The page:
Idaho's economic recovery continues to be one of the fastest in the country

Posted at 8:21 AM, May 19, 2021
and last updated 2021-05-19 10:21:00-04

According to the Idaho Department of Labor (IDOL), Idaho's economy is continuing to rebound faster than almost anywhere in the country.

According to data from the department, Idaho is the first state in the country to see job growth recover to and even exceed pre-pandemic levels in almost all industries.

Idaho hit historic high rates of unemployment last year--but according to the latest data from the Idaho Department of Labor, Idaho's unemployment rate is now resting at 3.2%.

Even still, some companies are struggling to fill open positions. Bob Vetter, Manager of the Idaho Department of Labor's Caldwell Branch, says it's become a competitive job market--in a different way than years past.

"In years past, recessions past, it's been the other way around--there were lots of job seekers looking for a small number of jobs," Vetter says. "Now it's the other way around and job seekers should come and take advantage."

Our media partners, Boise Dev, reports the workforce fought to keep up with demand from employers prior to the pandemic. Then, COVID-19 broke out and Idahoans left the workforce due to childcare issues, early retirements due to health concerns and some workers took advantage of training programs to step into higher-paying careers.

“There’s just a lot more competitors for that pool of workers employers are looking for,” said Craig Shaul, Regional Economist Supervisor for the Idaho Department of Labor. “They have higher wage opportunities now.”

IDOL reports seasonally adjusted jobs (except agriculture-related jobs) were up more than a percentage over March of 2020. As a matter of fact, Idaho is one of only two states in the entire country that have had positive year-to-year job growth.

"Idaho has emerged from 2020 and the pandemic into 2021 as one of the least affected states in terms of job loss from the pandemic," explained Shaul. "The nation kind of had this dip and was averaging around 6 percent below where it was at the start of February 2020, and we're 1.3% as of March above where we were in February 2020."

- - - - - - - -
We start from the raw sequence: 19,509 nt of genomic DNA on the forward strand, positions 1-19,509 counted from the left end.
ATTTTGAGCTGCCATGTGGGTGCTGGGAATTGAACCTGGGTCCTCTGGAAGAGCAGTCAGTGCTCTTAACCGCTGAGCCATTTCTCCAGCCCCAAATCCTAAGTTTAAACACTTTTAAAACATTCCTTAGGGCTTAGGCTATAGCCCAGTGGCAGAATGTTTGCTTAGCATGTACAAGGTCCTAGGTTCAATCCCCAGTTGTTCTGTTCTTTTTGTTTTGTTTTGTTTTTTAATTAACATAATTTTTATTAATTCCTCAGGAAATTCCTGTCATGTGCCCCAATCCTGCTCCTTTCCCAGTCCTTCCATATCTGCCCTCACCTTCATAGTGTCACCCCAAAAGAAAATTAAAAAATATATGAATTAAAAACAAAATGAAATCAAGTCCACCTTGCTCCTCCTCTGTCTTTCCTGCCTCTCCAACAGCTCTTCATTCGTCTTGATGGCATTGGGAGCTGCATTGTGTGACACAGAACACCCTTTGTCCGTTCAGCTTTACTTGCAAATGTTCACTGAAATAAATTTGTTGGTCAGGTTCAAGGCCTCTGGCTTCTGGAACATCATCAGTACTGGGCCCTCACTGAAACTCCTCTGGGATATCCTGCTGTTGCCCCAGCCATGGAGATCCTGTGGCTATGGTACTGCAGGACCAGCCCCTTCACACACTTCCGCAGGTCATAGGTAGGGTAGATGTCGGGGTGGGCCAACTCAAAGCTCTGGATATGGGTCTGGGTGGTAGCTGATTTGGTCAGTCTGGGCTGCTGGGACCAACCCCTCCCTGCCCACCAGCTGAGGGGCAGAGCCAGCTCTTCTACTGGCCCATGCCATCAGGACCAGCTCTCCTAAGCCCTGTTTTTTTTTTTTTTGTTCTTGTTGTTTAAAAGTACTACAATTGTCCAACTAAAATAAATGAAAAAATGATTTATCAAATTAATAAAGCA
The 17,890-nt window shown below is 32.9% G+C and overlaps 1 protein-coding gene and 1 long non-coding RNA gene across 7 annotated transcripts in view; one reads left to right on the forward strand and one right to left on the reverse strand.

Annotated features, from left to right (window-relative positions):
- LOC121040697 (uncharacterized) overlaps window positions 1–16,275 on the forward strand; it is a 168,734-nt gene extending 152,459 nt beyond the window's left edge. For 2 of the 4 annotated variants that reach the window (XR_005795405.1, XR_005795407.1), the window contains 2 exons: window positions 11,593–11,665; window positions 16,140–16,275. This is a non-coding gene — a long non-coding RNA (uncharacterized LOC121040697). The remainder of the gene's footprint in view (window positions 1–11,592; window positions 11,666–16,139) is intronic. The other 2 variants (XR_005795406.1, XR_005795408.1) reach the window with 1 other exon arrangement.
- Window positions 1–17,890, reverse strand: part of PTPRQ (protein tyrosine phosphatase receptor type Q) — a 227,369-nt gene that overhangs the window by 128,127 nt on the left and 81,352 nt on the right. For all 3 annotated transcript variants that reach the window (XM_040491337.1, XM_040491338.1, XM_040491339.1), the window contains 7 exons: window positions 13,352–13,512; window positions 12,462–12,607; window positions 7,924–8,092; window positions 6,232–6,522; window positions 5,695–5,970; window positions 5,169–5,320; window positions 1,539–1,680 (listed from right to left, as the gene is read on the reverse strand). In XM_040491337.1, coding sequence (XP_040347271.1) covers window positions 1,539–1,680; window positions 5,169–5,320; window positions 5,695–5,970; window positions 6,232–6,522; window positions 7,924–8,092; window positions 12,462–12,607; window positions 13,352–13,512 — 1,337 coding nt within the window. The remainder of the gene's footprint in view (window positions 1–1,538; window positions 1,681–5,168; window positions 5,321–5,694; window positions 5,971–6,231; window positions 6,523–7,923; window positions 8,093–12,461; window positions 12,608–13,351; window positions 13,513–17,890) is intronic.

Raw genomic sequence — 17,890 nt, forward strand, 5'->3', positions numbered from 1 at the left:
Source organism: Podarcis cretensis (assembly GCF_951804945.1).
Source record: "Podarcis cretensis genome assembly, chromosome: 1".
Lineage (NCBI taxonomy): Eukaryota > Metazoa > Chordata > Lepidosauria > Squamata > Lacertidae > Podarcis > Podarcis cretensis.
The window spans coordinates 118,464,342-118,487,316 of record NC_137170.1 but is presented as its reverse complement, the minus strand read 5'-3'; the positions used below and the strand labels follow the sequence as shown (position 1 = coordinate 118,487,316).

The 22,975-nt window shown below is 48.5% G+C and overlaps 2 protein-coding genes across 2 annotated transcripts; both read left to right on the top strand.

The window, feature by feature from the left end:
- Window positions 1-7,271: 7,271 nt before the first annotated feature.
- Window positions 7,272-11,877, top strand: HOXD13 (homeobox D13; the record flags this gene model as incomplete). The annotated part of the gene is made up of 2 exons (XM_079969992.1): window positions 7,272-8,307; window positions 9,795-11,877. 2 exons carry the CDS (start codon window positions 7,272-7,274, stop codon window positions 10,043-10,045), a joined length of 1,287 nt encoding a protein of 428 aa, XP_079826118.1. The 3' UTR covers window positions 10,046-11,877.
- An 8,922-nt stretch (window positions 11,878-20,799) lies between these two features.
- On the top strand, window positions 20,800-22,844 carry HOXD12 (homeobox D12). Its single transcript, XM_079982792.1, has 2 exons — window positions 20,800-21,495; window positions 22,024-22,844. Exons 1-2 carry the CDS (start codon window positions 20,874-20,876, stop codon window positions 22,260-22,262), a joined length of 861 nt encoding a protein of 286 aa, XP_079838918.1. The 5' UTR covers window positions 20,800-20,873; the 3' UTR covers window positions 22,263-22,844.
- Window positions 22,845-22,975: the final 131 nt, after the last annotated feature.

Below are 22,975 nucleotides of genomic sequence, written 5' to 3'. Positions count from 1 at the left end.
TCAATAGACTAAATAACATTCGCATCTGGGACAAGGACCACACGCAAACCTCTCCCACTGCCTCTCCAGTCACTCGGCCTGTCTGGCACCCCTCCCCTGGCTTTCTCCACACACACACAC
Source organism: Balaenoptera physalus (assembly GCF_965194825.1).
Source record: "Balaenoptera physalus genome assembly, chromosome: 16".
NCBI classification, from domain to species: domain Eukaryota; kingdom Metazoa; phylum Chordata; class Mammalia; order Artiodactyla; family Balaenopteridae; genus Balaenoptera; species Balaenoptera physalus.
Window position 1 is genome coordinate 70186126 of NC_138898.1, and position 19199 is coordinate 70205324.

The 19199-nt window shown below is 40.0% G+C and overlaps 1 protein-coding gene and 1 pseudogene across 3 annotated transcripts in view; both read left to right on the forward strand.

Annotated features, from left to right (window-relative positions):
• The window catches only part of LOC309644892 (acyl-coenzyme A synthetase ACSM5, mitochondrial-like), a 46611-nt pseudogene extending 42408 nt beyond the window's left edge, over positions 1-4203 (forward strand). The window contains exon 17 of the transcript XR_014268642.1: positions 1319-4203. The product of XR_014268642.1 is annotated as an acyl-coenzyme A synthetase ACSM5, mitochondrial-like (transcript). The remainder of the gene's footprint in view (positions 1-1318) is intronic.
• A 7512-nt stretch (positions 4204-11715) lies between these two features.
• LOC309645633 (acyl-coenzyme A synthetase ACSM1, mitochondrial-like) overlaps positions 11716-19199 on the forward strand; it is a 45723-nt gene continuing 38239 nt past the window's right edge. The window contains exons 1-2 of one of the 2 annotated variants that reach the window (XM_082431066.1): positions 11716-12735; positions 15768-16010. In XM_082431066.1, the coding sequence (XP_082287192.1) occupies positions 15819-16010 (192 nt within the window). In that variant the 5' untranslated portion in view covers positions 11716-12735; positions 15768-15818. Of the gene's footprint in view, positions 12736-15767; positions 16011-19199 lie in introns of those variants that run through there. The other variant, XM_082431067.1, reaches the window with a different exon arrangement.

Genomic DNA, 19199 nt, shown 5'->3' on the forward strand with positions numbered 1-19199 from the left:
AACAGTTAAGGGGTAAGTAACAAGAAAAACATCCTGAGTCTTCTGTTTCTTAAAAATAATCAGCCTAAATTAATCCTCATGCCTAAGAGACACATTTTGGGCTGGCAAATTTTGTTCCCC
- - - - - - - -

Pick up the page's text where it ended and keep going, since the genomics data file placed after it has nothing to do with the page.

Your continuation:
Shaul says it's hard to pinpoint exactly one reason why Idaho's recovery has been so quick. Instead, he points to a variety of factors--including growth.

"Well it's just that Idaho seems to have the magic ingredient," Shaul explained. "It has open spaces, it was already growing really fast before the pandemic hit--we were at low unemployment with nonfarm jobs growing faster than we anticipated and we have a steady influx of people moving into the state to keep that growth going."

According to data from IDOL, that growth has meant a boom in construction jobs. Of the top six industries that showed the greatest job gains, construction was in second place with 7 percent of job gains. Shaul attributes that growth to the housing boom--but says it could have gone even further.

"Those numbers, those growth numbers we're seeing for those industries, probably would have been even higher for Idaho if we had the right skilled workers that could fill those positions," Shaul explained.

As Idaho News 6 has reported, data shows the scarcity of skilled workers is growing more intense, despite the amount of unemployment created by the pandemic. Shaul broke down the numbers and possible reasoning behind this shortage in a report for the Idaho Department of Labor.

According to Shaul, some industries have suffered more than others, but for people who are unemployed or thinking about a transition to a skilled job with more security and higher pay – or need funding support for training – it’s a job seeker’s market.

According to the report, the lack of skilled workers isn't a new problem.

"Idaho and the nation were experiencing one of the longest periods of expansion in history prior to 2020," Shaul writes. "Finding skilled workers available to fill jobs had been a challenge for several years. Demographics and population growth limited the number of new people available to work."

According to Shaul, industries were caught between demand for services and a lack of workers to complete those services. COVID-19 made that problem more intense.

"In addition to the tragic loss of life, the economic disruption caused in the United States by COVID-19 has not been the same for each industry," Shaul writes. "The large number of job losses during 2020 were most concentrated in hospitality and consumer services – industries the pandemic impacted the most. Occupations most affected by layoffs tended to pay lower-than-average wages, resulting in the emergence of what some economists have dubbed the K-Shaped Recession."

According to the report, workers earning less than $16 per hour have endured more unemployment during the pandemic than occupations paying more $16 or more.

"This divergence in job losses by wage developed as the result of how different industries were affected by the pandemic over 2020," Shaul explains. "Construction and other services are examples of two Idaho industry sectors experiencing this phenomenon."